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ACPM Headlines 6/17/13
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In this Issue

Top Stories

1. IOM calls for physical education as ‘core’ subject

2. Teen birth rates have declined in nearly all states

3. ACPM joins groups in urging increased funding for Title VII programs

ACPM News

4. ACPM accepting orders for the 2013 In-Service Exam

5. ACPM joins letter in support of National Health Care Workforce Commission

6. ACPM supports Climate Change Health Protection and Promotion Act

7. Get connected! Volunteer for an ACPM committee

Policy and Practice

8. Updates from USPSTF: gestational diabetes screening, childhood depression screening

9. Administration releases final rules on employment-based wellness programs

10. CMSS endorses National Quality Strategy

Research and Reports

11. Study shows dramatic decrease in deadly infections in sickest hospital patients

12. IOM report highlights NVDRS as part of research agenda

13. More physicians using EHRs, but challenges remain

Announcements

14. PHSSR Center releases call for proposals

15. Members in the news: Harmon, Greenhut, Salisbury-Afshar


Top Stories

1. IOM CALLS FOR PHYSICAL EDUCATION AS ‘CORE SUBJECT’

The Institute of Medicine has published a new report encouraging the U.S. Department of Education to designate physical education as a core subject, just like history and math. The report, "Educating the Student Body: Taking Physical Activity and Physical Education to School," is a response to the dramatic decline since the year 2000 in the percentage of U.S. schools offering regular physical education. Almost half of school administrators in the U.S. report cutting time from physical education and recess in order to increase classroom time for reading and math to prepare students for standardized tests.

Among its other key recommendations, the IOM calls for:

  • Access in the school environment to at least 60 minutes per day of vigorous or moderate-intensity physical activity, more than half (>50 percent) of which should be accomplished during regular school hours
  • Access to and provision of physical activity in all policy decisions related to the school environment
  • Deployment of data systems to monitor policies and behaviors pertaining to physical activity and physical education in the school setting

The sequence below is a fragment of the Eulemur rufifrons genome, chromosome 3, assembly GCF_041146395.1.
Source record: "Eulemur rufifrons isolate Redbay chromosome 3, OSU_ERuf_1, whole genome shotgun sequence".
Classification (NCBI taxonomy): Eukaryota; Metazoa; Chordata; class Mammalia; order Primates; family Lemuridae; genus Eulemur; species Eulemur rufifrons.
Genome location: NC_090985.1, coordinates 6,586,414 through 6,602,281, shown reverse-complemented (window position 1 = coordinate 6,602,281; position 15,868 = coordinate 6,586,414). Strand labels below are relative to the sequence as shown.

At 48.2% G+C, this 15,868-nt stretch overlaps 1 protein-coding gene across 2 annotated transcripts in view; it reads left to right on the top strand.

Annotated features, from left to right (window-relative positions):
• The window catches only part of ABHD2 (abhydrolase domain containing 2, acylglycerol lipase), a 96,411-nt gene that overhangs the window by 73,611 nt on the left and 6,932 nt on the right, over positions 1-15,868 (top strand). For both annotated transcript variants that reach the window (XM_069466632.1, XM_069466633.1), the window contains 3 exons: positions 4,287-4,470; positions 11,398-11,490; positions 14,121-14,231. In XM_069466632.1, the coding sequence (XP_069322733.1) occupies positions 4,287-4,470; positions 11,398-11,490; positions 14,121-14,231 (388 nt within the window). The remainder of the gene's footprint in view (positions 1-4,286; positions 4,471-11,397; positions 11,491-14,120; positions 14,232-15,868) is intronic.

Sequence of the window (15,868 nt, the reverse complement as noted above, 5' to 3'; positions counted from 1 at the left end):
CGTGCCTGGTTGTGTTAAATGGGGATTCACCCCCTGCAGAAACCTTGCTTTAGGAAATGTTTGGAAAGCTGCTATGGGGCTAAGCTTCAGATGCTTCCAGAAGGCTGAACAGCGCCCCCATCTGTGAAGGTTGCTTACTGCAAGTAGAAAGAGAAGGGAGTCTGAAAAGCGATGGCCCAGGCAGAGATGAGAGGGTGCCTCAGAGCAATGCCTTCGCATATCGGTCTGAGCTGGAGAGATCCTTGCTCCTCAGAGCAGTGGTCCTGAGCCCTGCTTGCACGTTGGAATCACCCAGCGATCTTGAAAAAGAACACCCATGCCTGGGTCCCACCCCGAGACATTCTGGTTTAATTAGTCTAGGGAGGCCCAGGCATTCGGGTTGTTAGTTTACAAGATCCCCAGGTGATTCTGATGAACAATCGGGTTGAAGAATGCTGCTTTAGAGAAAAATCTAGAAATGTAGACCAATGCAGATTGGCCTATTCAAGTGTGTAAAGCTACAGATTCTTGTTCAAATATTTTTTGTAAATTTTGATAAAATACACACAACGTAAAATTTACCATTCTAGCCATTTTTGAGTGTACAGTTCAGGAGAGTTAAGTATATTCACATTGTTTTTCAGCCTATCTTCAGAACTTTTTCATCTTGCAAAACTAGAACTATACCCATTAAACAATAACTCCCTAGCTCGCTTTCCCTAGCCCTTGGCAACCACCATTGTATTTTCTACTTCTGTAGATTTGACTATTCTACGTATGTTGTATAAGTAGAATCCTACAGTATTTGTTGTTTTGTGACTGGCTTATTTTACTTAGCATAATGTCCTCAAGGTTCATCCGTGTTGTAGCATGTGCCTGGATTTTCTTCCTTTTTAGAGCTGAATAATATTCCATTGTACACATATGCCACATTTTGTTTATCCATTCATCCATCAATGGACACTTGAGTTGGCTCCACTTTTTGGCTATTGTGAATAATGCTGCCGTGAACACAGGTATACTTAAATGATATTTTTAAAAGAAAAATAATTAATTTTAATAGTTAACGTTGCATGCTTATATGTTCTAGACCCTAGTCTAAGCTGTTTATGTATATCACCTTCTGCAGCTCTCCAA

• Pre-service training and ongoing professional development opportunities for K-12 classroom and physical education teachers
  • Reduction of existing disparities in physical activity so that all students at all schools have equal access to appropriate facilities and opportunities for physical activity and quality physical education


2. TEEN BIRTH RATES HAVE DECLINED IN NEARLY ALL STATES

Teen birth rates fell in all but two states by at least 15% from 2007-2011, according to a report released by the CDC’s National Center for Health Statistics. The steepest declines were among Hispanic teenagers, followed by non-Hispanic black and non-Hispanic white teenagers. States with the highest declines (30-39%) include Florida, Minnesota, Idaho, Nevada, Utah, Colorado, and Arizona.

The report, Declines in State Teen Birth Rates by Race and Hispanic Origin, is based on data from birth certificates filed in all states and compiled into national data included in the National Vital Statistics System.


3. ACPM JOINS GROUPS IN URGING INCREASED FUNDING FOR TITLE VII PROGRAMS

ACPM joined members of the Health Professions, Nursing and Education Coalition (HPNEC) on a letter to House and Senate Appropriations Committee leaders recommending $520 million in FY 2014 for Title VII health professions and Title VIII nursing education programs at the Health Resources and Services Administration (HRSA). The Title VII health professions programs include the line-item that supports preventive medicine residency training programs.

The letter notes, "By providing educational and training opportunities to aspiring and practicing health professionals, Titles VII and VIII are the only federally-funded programs that seek to improve the supply, distribution, and diversity of the health professions workforce. As demand for health professionals grows in the face of impending shortages and a growing, aging population, continuing the investment in health professions workforce development will be key to ensuring access to high quality care for all.”